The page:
Look at that rack of pure Italian beauty! Don't you just love it?

Aurifil thread is strong, it is smooth, the colors are beautiful, and it makes quilting more fun.  I can't fully explain exactly why it is so much better, but I use 50 weight, 2-ply, and it is 100% cotton. And that combination just works. Plus, its made in Italy. Need I say more?

The other thing about my Bernina is that feet do matter! You gotta pay attention to these little jewels and make the investment to get the right tool for the right job. For me, the biggest discovery and the biggest change that made a difference for me personally was to switch from the BSR (Bernina Stitch Regulator) to the open embroidery feet for free motion quilting (or FMQ as we say in our quilty language). Using these feet (44C is my fave) gives me free motion freedom, stress free sewing, beautiful stitches and hours of entertainment!

When properly fed and with the right thread and the right foot, my machine just purs along while I stitch. And that makes me both productive and happy.

Just like a car, FMQ is also fast and it gets you to where you're going so much faster than hand quilting! Its something akin to the difference between riding a horse-drawn cart or flying with Hans Solo at warp speed!

So that brings me back to my two art quilts.

While my hand quilted beauties took me on average two to three years to complete, these two art quilts were made in a matter of months. But hold on a sec... this evolution is more than just time.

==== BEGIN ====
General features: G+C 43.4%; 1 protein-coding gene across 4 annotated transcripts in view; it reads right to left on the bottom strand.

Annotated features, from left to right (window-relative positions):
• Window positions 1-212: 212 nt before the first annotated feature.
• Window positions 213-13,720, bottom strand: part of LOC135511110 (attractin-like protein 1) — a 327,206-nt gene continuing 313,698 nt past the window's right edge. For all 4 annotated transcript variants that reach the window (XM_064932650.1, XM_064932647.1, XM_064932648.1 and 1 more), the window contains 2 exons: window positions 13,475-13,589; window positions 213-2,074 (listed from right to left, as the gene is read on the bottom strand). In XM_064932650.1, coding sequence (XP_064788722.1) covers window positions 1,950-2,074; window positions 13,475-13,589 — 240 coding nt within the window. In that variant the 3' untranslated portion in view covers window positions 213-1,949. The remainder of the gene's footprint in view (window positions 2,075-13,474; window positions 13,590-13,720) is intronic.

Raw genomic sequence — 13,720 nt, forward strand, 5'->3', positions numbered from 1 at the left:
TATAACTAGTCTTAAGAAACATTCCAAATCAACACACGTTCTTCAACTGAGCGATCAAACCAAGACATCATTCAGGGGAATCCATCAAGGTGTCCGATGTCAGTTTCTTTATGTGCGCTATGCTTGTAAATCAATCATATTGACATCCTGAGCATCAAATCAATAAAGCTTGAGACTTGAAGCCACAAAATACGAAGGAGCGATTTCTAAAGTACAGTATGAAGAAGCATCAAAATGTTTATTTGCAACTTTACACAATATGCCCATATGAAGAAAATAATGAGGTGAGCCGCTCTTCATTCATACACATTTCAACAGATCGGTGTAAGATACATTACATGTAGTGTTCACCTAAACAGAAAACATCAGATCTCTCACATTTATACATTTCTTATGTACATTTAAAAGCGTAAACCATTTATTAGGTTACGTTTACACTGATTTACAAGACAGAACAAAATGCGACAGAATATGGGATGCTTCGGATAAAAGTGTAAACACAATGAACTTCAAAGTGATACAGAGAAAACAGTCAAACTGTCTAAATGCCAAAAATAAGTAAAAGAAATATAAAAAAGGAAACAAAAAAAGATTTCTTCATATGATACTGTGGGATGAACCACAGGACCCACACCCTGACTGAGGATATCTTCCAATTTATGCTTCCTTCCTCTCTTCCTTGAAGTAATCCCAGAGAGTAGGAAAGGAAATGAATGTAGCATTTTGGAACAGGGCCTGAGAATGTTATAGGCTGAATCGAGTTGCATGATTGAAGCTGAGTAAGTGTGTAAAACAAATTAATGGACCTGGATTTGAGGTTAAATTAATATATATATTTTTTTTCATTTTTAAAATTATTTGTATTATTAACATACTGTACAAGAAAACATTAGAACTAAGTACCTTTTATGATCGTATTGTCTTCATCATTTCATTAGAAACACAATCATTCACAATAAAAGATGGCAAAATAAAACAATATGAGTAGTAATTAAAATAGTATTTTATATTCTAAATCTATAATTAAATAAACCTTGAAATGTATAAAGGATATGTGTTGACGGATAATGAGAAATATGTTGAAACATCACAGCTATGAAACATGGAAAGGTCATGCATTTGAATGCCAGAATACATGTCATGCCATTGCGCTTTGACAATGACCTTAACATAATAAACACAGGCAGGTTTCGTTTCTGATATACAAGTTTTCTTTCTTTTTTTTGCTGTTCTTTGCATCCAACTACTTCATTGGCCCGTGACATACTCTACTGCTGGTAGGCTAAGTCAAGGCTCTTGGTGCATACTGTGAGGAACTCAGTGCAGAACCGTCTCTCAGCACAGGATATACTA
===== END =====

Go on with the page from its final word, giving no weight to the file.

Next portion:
Rather, it's the very idea of FMQ itself and the fact that I could eventually master it that helped me see things differently, even think differently. And this is my whole point.

While I once relied on store-bought patterns and color-coordinated collections of fabrics (nothing wrong with that - I cherish all my quilts and I still love all styles of quilting...), I now design my own patterns and I use a plethora of techniques to make my own color from a variety of fabrics.

I dream of painting-sized images in my head and I work out how I can construct my own art using my machine!

Yep, evolution is part of the game I guess... and the journey continues. But I now consider myself an art quilter. In fact, my dog quilt "Wanna Cookie" was accepted into a juried competition for the International Quilt Festival. It was on view in Houston and it will now travel for two years to various museum shows and quilt exhibitions. Isn't that cool?

But I just can't stop there. If you are still with me, there is still more to the story!!!

A couple months ago, I started a small business!!! I make custom quilted tote bags specifically designed to hold needlepoint projects.  I sell these to a needlepoint retail shop and the joy of making something that will sell and will be used is enormously rewarding.